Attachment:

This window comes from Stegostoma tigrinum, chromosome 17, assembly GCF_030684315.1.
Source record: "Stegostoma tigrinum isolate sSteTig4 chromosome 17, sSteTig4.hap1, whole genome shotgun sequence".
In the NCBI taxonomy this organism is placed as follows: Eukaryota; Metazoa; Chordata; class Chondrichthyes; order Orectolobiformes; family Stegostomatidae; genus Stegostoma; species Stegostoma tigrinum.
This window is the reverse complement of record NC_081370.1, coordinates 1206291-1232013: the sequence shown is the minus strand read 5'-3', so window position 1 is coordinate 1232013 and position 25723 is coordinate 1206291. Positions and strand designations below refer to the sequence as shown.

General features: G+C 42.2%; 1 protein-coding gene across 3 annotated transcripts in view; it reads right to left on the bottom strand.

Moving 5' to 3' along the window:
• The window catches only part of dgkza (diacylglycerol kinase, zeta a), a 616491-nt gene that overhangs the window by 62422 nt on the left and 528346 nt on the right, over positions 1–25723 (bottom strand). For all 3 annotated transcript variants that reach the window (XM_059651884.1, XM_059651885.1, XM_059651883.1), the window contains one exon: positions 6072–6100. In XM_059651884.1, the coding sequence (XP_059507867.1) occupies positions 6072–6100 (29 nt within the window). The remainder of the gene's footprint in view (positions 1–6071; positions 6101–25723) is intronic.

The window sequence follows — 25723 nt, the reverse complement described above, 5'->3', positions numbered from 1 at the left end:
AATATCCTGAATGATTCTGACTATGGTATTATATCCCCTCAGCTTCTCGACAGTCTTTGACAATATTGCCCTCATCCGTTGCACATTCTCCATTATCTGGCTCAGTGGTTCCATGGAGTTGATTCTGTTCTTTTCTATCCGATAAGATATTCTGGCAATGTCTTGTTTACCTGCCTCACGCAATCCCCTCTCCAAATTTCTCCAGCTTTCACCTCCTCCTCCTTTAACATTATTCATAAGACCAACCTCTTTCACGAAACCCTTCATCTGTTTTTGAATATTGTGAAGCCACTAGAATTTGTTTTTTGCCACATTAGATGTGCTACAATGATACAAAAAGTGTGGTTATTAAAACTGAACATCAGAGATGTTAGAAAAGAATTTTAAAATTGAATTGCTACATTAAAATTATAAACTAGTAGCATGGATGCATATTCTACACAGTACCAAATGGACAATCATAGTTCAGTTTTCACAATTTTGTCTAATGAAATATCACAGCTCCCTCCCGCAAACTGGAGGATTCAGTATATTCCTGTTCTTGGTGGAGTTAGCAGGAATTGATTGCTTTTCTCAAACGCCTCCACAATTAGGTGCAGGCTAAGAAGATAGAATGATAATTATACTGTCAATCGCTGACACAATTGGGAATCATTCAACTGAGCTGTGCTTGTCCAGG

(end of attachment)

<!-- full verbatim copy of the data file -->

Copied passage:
This window comes from Stegostoma tigrinum, chromosome 17, assembly GCF_030684315.1.
Source record: "Stegostoma tigrinum isolate sSteTig4 chromosome 17, sSteTig4.hap1, whole genome shotgun sequence".
In the NCBI taxonomy this organism is placed as follows: Eukaryota; Metazoa; Chordata; class Chondrichthyes; order Orectolobiformes; family Stegostomatidae; genus Stegostoma; species Stegostoma tigrinum.
This window is the reverse complement of record NC_081370.1, coordinates 1206291-1232013: the sequence shown is the minus strand read 5'-3', so window position 1 is coordinate 1232013 and position 25723 is coordinate 1206291. Positions and strand designations below refer to the sequence as shown.

General features: G+C 42.2%; 1 protein-coding gene across 3 annotated transcripts in view; it reads right to left on the bottom strand.

Moving 5' to 3' along the window:
• The window catches only part of dgkza (diacylglycerol kinase, zeta a), a 616491-nt gene that overhangs the window by 62422 nt on the left and 528346 nt on the right, over positions 1–25723 (bottom strand). For all 3 annotated transcript variants that reach the window (XM_059651884.1, XM_059651885.1, XM_059651883.1), the window contains one exon: positions 6072–6100. In XM_059651884.1, the coding sequence (XP_059507867.1) occupies positions 6072–6100 (29 nt within the window). The remainder of the gene's footprint in view (positions 1–6071; positions 6101–25723) is intronic.

The window sequence follows — 25723 nt, the reverse complement described above, 5'->3', positions numbered from 1 at the left end:
AATATCCTGAATGATTCTGACTATGGTATTATATCCCCTCAGCTTCTCGACAGTCTTTGACAATATTGCCCTCATCCGTTGCACATTCTCCATTATCTGGCTCAGTGGTTCCATGGAGTTGATTCTGTTCTTTTCTATCCGATAAGATATTCTGGCAATGTCTTGTTTACCTGCCTCACGCAATCCCCTCTCCAAATTTCTCCAGCTTTCACCTCCTCCTCCTTTAACATTATTCATAAGACCAACCTCTTTCACGAAACCCTTCATCTGTTTTTGAATATTGTGAAGCCACTAGAATTTGTTTTTTGCCACATTAGATGTGCTACAATGATACAAAAAGTGTGGTTATTAAAACTGAACATCAGAGATGTTAGAAAAGAATTTTAAAATTGAATTGCTACATTAAAATTATAAACTAGTAGCATGGATGCATATTCTACACAGTACCAAATGGACAATCATAGTTCAGTTTTCACAATTTTGTCTAATGAAATATCACAGCTCCCTCCCGCAAACTGGAGGATTCAGTATATTCCTGTTCTTGGTGGAGTTAGCAGGAATTGATTGCTTTTCTCAAACGCCTCCACAATTAGGTGCAGGCTAAGAAGATAGAATGATAATTATACTGTCAATCGCTGACACAATTGGGAATCATTCAACTGAGCTGTGCTTGTCCAGG